By Karen Snider Leiva
So beloved is Chile’s congrio (conger eel), that even famed poet Pablo Neruda wrote about it in a poem called Oda al Caldillo de Congrio. To taste congrio soup is to know heaven, he said.
I got my first glimpse of congrio at the historic Central Market in Santiago, Chile. The market first
opened in Santiago in 1872 and is now touted as one of the largest in the world. Sipping mote con
huesillio, a drink of peaches and barley, I strolled past stalls of newly-picked grapes and fresh
strawberries, so rich in colour and mouth-wateringly sweet, before entering the hall to the market’s
famed seafood market.
While fish mongers were hawking their catch of the day, locals were shopping for their weekend
barbecues and tourists snapping photos of striking mounds of seafood, including the conger eel. It
didn’t appear heavenly; ugly, long, and thin with razor sharp teeth.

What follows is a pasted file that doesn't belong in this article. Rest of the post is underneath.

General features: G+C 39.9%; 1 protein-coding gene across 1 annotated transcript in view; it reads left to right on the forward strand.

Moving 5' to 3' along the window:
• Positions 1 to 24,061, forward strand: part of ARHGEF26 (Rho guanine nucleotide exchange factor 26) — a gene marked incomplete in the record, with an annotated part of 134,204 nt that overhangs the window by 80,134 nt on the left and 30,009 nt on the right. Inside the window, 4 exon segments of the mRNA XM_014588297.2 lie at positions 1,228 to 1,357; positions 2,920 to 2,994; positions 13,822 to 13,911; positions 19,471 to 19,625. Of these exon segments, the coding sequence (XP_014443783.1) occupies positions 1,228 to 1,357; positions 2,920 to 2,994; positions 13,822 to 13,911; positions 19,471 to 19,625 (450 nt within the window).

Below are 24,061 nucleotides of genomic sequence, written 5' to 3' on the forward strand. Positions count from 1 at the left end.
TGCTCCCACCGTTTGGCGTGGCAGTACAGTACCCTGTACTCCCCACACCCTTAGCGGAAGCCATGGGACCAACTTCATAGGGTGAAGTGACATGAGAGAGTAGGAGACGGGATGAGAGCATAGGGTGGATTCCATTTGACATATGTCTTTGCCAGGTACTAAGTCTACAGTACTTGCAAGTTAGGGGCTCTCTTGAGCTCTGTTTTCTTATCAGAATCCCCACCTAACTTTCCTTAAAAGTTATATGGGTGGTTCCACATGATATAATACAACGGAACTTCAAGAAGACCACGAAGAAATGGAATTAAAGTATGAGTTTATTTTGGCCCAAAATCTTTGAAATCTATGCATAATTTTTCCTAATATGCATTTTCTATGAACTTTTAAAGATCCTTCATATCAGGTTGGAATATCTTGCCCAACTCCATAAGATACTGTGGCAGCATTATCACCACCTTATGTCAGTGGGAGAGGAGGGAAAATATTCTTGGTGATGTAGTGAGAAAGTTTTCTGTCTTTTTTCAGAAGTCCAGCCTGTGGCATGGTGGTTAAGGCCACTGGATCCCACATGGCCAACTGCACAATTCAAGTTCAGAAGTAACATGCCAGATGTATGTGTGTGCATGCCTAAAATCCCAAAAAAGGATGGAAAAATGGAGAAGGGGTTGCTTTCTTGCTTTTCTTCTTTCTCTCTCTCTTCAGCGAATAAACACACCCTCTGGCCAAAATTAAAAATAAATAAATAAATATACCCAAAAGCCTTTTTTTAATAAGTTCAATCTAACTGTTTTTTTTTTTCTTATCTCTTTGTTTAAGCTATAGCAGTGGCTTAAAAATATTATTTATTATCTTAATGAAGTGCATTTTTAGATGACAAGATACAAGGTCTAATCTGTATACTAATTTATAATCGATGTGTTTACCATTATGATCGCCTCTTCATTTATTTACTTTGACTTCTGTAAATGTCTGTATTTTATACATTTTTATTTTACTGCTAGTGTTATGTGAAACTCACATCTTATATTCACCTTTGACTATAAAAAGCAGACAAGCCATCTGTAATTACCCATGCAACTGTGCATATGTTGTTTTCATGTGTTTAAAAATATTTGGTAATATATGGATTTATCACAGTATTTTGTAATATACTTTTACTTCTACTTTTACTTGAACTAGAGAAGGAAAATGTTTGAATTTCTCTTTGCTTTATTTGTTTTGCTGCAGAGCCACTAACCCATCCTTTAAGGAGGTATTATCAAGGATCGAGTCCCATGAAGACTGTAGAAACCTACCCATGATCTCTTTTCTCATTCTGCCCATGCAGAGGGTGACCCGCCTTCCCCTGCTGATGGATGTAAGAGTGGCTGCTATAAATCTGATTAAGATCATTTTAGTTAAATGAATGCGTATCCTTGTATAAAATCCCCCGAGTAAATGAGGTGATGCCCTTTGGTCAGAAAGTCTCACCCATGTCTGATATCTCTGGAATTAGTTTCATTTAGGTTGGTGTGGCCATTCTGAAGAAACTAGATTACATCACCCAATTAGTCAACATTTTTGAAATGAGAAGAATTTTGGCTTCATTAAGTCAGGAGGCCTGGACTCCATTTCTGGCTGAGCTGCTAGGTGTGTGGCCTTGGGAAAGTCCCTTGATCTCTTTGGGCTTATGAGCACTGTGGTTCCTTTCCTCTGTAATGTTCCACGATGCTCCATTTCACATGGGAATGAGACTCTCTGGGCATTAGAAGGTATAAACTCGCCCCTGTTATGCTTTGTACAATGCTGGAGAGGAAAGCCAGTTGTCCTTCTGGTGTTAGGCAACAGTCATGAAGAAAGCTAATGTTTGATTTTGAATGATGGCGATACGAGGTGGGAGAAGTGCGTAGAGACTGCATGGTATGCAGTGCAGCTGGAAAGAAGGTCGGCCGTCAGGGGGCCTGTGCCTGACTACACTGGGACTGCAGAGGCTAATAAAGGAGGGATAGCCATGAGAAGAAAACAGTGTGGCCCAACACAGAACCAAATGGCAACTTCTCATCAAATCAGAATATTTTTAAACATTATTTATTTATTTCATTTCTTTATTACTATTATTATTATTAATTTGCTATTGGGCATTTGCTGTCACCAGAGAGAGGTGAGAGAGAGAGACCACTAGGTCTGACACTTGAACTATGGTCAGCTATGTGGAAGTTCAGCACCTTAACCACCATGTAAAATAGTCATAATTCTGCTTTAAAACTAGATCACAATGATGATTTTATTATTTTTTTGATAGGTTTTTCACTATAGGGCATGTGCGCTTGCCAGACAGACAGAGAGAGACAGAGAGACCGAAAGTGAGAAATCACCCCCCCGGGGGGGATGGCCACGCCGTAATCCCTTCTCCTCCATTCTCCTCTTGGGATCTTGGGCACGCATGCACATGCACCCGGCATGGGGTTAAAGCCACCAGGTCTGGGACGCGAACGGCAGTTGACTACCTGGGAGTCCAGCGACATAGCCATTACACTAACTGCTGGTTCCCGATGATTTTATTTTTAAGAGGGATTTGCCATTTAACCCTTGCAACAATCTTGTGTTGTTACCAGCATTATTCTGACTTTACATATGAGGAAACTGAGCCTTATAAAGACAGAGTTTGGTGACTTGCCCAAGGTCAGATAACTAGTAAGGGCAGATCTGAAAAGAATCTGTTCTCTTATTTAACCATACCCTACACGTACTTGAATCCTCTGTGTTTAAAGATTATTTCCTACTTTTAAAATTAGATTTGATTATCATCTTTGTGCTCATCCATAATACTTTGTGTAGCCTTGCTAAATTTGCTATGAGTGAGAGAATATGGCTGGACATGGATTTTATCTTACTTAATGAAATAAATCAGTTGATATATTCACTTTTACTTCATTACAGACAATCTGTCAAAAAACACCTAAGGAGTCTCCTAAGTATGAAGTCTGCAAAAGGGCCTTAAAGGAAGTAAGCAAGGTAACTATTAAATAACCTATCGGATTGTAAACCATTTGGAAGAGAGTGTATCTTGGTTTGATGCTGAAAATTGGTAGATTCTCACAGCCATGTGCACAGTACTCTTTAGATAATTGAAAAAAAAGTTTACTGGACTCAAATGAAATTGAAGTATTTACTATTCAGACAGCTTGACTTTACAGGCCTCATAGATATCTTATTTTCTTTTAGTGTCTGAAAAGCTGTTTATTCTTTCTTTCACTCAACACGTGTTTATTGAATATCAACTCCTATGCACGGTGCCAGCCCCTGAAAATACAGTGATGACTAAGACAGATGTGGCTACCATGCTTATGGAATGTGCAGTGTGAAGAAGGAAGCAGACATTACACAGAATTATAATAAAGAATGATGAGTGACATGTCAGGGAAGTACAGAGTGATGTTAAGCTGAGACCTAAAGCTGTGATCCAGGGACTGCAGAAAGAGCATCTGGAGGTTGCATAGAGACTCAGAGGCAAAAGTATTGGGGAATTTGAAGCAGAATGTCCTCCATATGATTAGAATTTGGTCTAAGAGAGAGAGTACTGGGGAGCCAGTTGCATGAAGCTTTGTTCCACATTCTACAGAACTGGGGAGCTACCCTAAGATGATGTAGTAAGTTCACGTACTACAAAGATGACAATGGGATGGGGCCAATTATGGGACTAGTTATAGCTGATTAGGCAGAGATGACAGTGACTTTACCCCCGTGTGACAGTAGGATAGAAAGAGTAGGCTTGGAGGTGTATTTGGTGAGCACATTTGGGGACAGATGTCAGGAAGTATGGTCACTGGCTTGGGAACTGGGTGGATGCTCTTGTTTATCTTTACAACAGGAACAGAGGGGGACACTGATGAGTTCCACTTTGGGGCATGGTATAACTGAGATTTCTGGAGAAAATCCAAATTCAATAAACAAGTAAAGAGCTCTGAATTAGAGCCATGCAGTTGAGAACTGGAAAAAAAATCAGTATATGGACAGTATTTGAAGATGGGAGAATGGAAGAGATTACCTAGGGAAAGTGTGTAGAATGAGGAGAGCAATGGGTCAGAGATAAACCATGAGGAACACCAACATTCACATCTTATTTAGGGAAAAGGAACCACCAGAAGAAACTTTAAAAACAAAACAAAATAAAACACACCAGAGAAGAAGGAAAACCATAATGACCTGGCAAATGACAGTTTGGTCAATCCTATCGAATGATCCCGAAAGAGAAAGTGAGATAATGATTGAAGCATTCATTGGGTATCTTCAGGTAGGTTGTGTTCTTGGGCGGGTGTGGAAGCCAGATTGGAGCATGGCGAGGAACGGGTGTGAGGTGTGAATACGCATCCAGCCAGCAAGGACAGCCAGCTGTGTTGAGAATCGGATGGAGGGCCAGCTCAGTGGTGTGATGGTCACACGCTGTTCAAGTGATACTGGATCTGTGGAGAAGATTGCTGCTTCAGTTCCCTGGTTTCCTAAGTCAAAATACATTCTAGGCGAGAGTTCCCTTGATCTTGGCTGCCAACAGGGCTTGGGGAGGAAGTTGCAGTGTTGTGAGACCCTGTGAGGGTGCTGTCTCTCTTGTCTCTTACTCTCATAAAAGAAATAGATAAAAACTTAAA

I got to sample congrio at a nearby restaurant, frequented by locals and famed for unexpected guest
appearances by celebrity musicians. Sitting near the bar amongst a mish-mash of Chilean art and black- and-white photos from celebrities of the 1950s, the server first brought a pitcher of clery – a mix of white wine, sugar and strawberries.
The eel was served in a traditional tomato- and potato- based soup. When stewed, it is a hearty white
meat with a mild flavor. The soup is a simple, but delicious, broth spiced with coriander, garlic, bay
leaves and pepper. The secret to its flavor is that the spine of the eel gives the broth its flavor.
It is, indeed, as heavenly as Neruda boasted.